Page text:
TH: The book is almost wholly Micah's creation. After a successful Kickstarter fundraiser, the idea for the book became a reality.
Micah Middaugh: When I started writing "These Train Tracks," I was mowing the lawn. I kept a lot of pocket notebooks handy in my fannypack to write down thoughts. So while mowing, I had this succession of thoughts about a train turning into a caterpillar and the caterpillar turning into an airplane, and so on. The book existed in a very small form for quite a long time in my pocket book. The pocket book idea came from my youth. My brothers and I used to make small flipbooks all the time. I'm making wood block carvings all the time these days, so it was a natural thing to turn the pocket book into a life-sized book. From beginning to end, it was about a three-year process.
The design was an important concept to try to pull off. I was always inspired by old styles of book printing and binding, and books from the late '60s and '70s that had music that went along with stories. I guess the main concept was trying to work on something from the old world, but with a little of the new world -- for instance, having the heavy vinyl in the middle, but with an MP3 download for the kids. In the end, I wanted the texture of the book and the texture of the music to be able to live their lives together, in a capsule, on their own.
How was working on a book as a group different than working on music together? Did the roles change for each of you?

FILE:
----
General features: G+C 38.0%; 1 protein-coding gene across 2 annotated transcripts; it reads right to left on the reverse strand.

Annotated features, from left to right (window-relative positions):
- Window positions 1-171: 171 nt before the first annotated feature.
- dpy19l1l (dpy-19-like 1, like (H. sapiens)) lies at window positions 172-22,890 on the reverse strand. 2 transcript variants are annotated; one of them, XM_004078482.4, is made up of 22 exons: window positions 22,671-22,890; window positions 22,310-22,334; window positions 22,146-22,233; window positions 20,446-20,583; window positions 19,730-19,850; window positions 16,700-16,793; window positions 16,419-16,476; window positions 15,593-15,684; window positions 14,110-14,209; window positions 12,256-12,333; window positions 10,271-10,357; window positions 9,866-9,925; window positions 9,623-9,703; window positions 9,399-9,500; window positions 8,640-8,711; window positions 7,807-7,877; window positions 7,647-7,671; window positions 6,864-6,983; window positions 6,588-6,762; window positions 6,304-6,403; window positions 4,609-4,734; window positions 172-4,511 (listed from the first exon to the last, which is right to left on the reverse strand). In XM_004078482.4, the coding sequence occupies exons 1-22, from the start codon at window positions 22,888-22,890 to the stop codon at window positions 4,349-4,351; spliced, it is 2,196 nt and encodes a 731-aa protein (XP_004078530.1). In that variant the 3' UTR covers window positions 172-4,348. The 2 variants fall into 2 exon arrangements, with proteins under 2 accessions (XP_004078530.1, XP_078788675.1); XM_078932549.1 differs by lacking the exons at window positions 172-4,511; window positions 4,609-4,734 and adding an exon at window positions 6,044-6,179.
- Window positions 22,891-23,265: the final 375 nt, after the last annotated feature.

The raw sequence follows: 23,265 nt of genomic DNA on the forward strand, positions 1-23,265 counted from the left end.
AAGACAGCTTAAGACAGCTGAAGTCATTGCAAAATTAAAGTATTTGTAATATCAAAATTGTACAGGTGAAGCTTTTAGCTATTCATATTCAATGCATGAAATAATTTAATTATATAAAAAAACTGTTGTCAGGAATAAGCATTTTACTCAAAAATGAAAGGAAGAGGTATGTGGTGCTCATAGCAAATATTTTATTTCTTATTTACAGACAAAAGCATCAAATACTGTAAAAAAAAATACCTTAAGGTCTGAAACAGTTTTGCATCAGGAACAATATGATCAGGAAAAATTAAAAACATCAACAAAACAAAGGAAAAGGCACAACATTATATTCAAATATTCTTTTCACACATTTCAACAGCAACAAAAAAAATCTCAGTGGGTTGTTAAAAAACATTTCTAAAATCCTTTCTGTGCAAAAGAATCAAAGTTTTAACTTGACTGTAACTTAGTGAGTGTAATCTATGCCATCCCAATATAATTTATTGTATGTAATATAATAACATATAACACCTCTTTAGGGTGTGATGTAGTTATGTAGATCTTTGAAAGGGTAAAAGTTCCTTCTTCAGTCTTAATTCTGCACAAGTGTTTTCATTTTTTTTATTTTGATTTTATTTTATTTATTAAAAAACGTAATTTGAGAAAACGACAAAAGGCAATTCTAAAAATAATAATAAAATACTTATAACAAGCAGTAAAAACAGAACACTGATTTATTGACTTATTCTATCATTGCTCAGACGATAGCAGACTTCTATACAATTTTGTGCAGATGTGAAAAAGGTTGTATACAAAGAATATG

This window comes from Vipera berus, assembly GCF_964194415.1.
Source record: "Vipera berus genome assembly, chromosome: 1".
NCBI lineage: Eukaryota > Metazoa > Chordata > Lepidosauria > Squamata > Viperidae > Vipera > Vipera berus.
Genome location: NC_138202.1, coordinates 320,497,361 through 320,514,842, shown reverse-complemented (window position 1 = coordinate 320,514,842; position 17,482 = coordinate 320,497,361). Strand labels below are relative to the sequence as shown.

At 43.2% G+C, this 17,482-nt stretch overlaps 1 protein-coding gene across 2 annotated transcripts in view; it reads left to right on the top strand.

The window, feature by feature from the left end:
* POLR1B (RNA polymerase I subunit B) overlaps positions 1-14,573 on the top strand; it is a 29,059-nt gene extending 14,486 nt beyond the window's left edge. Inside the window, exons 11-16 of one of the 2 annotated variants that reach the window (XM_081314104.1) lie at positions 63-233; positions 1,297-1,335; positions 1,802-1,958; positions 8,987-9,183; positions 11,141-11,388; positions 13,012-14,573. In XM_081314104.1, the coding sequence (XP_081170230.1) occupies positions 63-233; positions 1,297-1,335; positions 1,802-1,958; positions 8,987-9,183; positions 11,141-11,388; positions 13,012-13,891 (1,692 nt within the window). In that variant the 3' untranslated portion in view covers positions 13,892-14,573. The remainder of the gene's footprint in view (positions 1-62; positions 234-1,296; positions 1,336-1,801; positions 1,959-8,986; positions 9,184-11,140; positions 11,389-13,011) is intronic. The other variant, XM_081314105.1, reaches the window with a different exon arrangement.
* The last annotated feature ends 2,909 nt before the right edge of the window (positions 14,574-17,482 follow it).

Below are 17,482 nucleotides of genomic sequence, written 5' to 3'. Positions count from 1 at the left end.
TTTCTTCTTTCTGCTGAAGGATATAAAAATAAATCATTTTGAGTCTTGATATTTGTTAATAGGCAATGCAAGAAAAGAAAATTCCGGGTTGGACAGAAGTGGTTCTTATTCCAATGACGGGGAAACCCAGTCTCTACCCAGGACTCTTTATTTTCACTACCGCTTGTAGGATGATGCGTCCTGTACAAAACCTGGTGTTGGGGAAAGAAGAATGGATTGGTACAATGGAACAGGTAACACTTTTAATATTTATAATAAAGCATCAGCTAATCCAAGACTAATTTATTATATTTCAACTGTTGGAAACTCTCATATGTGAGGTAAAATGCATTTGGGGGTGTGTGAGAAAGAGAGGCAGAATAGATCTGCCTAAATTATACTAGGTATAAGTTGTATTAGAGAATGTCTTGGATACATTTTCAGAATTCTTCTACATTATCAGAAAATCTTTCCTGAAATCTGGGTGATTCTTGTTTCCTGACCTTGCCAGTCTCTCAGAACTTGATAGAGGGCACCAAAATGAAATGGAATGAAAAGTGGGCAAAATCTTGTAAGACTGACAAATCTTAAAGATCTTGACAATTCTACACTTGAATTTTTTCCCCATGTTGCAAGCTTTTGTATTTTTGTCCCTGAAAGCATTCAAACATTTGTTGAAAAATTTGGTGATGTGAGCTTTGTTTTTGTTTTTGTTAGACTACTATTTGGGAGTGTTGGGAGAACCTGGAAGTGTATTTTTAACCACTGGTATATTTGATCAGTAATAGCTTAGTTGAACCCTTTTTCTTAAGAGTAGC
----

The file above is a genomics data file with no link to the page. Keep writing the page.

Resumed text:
TH: Working on the book aspect was a learning process. Micah was the spearhead/creative director behind it. Andrea and I were there to help facilitate the more objective decisions that needed to be made. We made cookies when there needed to be cookies. Roles defined: Trevor, a web of his own, Andrea, a thread of her own, Micah, a bread of his own. And together, there is a forgiving fragile strength.
MM: My mindset was: move slow but diligently, meditate often without knowing that you are, hikes are welcome, at the end of the day, VHS movies are a given, dart boards give nice breaks.
Why use visual components, theatrics, costumes, storytelling and sound effects as opposed to straight musical performances?
MM: We are inspired by art and music that engages the whole listener: visual, kinetic, and auditory experiences. There are trilogies that pervade our group and friendship: lyric, melody, rhythm and action, contemplation, devotion.
TH: It's just a natural part of who we are to make music that is more than an auditory experience.